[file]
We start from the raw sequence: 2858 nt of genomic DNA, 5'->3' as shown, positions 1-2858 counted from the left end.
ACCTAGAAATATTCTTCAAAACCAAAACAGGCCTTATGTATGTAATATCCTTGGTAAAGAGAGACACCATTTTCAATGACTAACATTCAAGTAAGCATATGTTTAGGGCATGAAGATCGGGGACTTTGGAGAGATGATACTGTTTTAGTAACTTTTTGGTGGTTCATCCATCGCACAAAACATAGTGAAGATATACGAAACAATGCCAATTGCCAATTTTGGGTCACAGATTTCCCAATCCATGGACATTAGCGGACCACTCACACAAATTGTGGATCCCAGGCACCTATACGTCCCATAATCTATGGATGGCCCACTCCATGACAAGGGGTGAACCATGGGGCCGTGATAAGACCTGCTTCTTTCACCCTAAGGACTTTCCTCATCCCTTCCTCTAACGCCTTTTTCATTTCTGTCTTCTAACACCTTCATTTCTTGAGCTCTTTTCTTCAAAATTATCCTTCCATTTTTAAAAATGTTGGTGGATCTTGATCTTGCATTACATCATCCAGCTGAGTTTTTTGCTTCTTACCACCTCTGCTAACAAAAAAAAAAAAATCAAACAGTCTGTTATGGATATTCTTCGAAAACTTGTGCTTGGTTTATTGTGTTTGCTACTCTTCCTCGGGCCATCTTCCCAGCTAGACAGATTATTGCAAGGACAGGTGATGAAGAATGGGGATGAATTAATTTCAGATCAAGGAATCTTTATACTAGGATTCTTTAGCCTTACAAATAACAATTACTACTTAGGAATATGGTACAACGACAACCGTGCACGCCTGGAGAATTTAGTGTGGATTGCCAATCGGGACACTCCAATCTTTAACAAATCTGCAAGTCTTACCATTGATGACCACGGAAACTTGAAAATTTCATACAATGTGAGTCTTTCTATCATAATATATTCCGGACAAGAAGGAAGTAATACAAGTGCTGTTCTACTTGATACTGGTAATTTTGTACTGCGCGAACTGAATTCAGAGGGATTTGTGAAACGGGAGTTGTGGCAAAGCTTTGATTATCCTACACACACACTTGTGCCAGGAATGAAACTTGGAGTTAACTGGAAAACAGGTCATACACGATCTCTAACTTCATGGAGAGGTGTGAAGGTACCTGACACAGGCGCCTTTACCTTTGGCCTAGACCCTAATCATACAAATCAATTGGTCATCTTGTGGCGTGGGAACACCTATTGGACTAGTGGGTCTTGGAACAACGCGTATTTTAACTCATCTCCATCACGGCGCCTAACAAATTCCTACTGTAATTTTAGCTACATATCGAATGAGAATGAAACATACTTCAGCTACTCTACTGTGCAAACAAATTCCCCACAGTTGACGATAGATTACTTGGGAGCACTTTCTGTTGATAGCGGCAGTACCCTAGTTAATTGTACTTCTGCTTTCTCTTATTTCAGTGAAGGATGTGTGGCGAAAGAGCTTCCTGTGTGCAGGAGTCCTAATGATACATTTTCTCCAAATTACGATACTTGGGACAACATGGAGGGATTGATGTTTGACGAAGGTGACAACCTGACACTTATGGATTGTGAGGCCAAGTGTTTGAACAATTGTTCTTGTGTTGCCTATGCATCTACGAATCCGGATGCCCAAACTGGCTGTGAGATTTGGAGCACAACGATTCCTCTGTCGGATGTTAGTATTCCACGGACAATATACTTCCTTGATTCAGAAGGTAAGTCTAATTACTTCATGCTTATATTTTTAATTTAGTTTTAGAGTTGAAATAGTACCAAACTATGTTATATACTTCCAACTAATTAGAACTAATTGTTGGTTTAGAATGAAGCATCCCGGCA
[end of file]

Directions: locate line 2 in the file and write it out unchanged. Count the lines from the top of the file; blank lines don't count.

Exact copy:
ACCTAGAAATATTCTTCAAAACCAAAACAGGCCTTATGTATGTAATATCCTTGGTAAAGAGAGACACCATTTTCAATGACTAACATTCAAGTAAGCATATGTTTAGGGCATGAAGATCGGGGACTTTGGAGAGATGATACTGTTTTAGTAACTTTTTGGTGGTTCATCCATCGCACAAAACATAGTGAAGATATACGAAACAATGCCAATTGCCAATTTTGGGTCACAGATTTCCCAATCCATGGACATTAGCGGACCACTCACACAAATTGTGGATCCCAGGCACCTATACGTCCCATAATCTATGGATGGCCCACTCCATGACAAGGGGTGAACCATGGGGCCGTGATAAGACCTGCTTCTTTCACCCTAAGGACTTTCCTCATCCCTTCCTCTAACGCCTTTTTCATTTCTGTCTTCTAACACCTTCATTTCTTGAGCTCTTTTCTTCAAAATTATCCTTCCATTTTTAAAAATGTTGGTGGATCTTGATCTTGCATTACATCATCCAGCTGAGTTTTTTGCTTCTTACCACCTCTGCTAACAAAAAAAAAAAAATCAAACAGTCTGTTATGGATATTCTTCGAAAACTTGTGCTTGGTTTATTGTGTTTGCTACTCTTCCTCGGGCCATCTTCCCAGCTAGACAGATTATTGCAAGGACAGGTGATGAAGAATGGGGATGAATTAATTTCAGATCAAGGAATCTTTATACTAGGATTCTTTAGCCTTACAAATAACAATTACTACTTAGGAATATGGTACAACGACAACCGTGCACGCCTGGAGAATTTAGTGTGGATTGCCAATCGGGACACTCCAATCTTTAACAAATCTGCAAGTCTTACCATTGATGACCACGGAAACTTGAAAATTTCATACAATGTGAGTCTTTCTATCATAATATATTCCGGACAAGAAGGAAGTAATACAAGTGCTGTTCTACTTGATACTGGTAATTTTGTACTGCGCGAACTGAATTCAGAGGGATTTGTGAAACGGGAGTTGTGGCAAAGCTTTGATTATCCTACACACACACTTGTGCCAGGAATGAAACTTGGAGTTAACTGGAAAACAGGTCATACACGATCTCTAACTTCATGGAGAGGTGTGAAGGTACCTGACACAGGCGCCTTTACCTTTGGCCTAGACCCTAATCATACAAATCAATTGGTCATCTTGTGGCGTGGGAACACCTATTGGACTAGTGGGTCTTGGAACAACGCGTATTTTAACTCATCTCCATCACGGCGCCTAACAAATTCCTACTGTAATTTTAGCTACATATCGAATGAGAATGAAACATACTTCAGCTACTCTACTGTGCAAACAAATTCCCCACAGTTGACGATAGATTACTTGGGAGCACTTTCTGTTGATAGCGGCAGTACCCTAGTTAATTGTACTTCTGCTTTCTCTTATTTCAGTGAAGGATGTGTGGCGAAAGAGCTTCCTGTGTGCAGGAGTCCTAATGATACATTTTCTCCAAATTACGATACTTGGGACAACATGGAGGGATTGATGTTTGACGAAGGTGACAACCTGACACTTATGGATTGTGAGGCCAAGTGTTTGAACAATTGTTCTTGTGTTGCCTATGCATCTACGAATCCGGATGCCCAAACTGGCTGTGAGATTTGGAGCACAACGATTCCTCTGTCGGATGTTAGTATTCCACGGACAATATACTTCCTTGATTCAGAAGGTAAGTCTAATTACTTCATGCTTATATTTTTAATTTAGTTTTAGAGTTGAAATAGTACCAAACTATGTTATATACTTCCAACTAATTAGAACTAATTGTTGGTTTAGAATGAAGCATCCCGGCA